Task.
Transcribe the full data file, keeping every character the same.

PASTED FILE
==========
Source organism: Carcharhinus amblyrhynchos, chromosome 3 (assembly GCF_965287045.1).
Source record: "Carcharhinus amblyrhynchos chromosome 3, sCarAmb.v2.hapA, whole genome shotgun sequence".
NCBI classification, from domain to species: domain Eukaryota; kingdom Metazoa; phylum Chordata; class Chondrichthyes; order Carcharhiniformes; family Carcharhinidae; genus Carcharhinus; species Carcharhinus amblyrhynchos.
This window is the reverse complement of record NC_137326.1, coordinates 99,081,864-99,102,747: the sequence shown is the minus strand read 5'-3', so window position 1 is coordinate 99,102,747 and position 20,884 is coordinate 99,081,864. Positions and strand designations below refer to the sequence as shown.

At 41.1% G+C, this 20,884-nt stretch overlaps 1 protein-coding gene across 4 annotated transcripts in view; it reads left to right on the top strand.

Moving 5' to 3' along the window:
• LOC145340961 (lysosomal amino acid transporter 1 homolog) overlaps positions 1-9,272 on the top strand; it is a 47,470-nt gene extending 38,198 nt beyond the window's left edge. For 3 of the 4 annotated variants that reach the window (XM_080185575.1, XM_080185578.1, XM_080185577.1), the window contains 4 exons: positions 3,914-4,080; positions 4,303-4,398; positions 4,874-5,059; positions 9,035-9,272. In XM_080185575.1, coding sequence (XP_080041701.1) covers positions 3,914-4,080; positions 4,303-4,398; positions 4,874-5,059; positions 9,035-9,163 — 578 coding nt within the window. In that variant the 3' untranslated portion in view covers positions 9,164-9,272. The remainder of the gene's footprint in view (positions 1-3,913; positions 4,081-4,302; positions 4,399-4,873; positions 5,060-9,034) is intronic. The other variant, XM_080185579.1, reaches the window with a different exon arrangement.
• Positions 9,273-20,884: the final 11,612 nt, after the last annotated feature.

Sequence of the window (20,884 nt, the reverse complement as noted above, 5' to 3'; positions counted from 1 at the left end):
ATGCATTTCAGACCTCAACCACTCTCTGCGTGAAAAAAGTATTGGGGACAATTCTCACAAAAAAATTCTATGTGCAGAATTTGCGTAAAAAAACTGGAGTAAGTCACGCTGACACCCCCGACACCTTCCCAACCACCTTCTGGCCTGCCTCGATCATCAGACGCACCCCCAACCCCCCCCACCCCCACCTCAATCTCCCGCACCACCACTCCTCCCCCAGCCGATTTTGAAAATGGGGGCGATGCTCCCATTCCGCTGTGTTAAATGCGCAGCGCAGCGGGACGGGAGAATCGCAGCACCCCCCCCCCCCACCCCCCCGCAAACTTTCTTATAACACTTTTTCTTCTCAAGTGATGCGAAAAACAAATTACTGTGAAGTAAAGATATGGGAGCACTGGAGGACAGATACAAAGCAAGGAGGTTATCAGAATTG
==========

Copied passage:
Source organism: Carcharhinus amblyrhynchos, chromosome 3 (assembly GCF_965287045.1).
Source record: "Carcharhinus amblyrhynchos chromosome 3, sCarAmb.v2.hapA, whole genome shotgun sequence".
NCBI classification, from domain to species: domain Eukaryota; kingdom Metazoa; phylum Chordata; class Chondrichthyes; order Carcharhiniformes; family Carcharhinidae; genus Carcharhinus; species Carcharhinus amblyrhynchos.
This window is the reverse complement of record NC_137326.1, coordinates 99,081,864-99,102,747: the sequence shown is the minus strand read 5'-3', so window position 1 is coordinate 99,102,747 and position 20,884 is coordinate 99,081,864. Positions and strand designations below refer to the sequence as shown.

At 41.1% G+C, this 20,884-nt stretch overlaps 1 protein-coding gene across 4 annotated transcripts in view; it reads left to right on the top strand.

Moving 5' to 3' along the window:
• LOC145340961 (lysosomal amino acid transporter 1 homolog) overlaps positions 1-9,272 on the top strand; it is a 47,470-nt gene extending 38,198 nt beyond the window's left edge. For 3 of the 4 annotated variants that reach the window (XM_080185575.1, XM_080185578.1, XM_080185577.1), the window contains 4 exons: positions 3,914-4,080; positions 4,303-4,398; positions 4,874-5,059; positions 9,035-9,272. In XM_080185575.1, coding sequence (XP_080041701.1) covers positions 3,914-4,080; positions 4,303-4,398; positions 4,874-5,059; positions 9,035-9,163 — 578 coding nt within the window. In that variant the 3' untranslated portion in view covers positions 9,164-9,272. The remainder of the gene's footprint in view (positions 1-3,913; positions 4,081-4,302; positions 4,399-4,873; positions 5,060-9,034) is intronic. The other variant, XM_080185579.1, reaches the window with a different exon arrangement.
• Positions 9,273-20,884: the final 11,612 nt, after the last annotated feature.

Sequence of the window (20,884 nt, the reverse complement as noted above, 5' to 3'; positions counted from 1 at the left end):
ATGCATTTCAGACCTCAACCACTCTCTGCGTGAAAAAAGTATTGGGGACAATTCTCACAAAAAAATTCTATGTGCAGAATTTGCGTAAAAAAACTGGAGTAAGTCACGCTGACACCCCCGACACCTTCCCAACCACCTTCTGGCCTGCCTCGATCATCAGACGCACCCCCAACCCCCCCCACCCCCACCTCAATCTCCCGCACCACCACTCCTCCCCCAGCCGATTTTGAAAATGGGGGCGATGCTCCCATTCCGCTGTGTTAAATGCGCAGCGCAGCGGGACGGGAGAATCGCAGCACCCCCCCCCCCCACCCCCCCGCAAACTTTCTTATAACACTTTTTCTTCTCAAGTGATGCGAAAAACAAATTACTGTGAAGTAAAGATATGGGAGCACTGGAGGACAGATACAAAGCAAGGAGGTTATCAGAATTG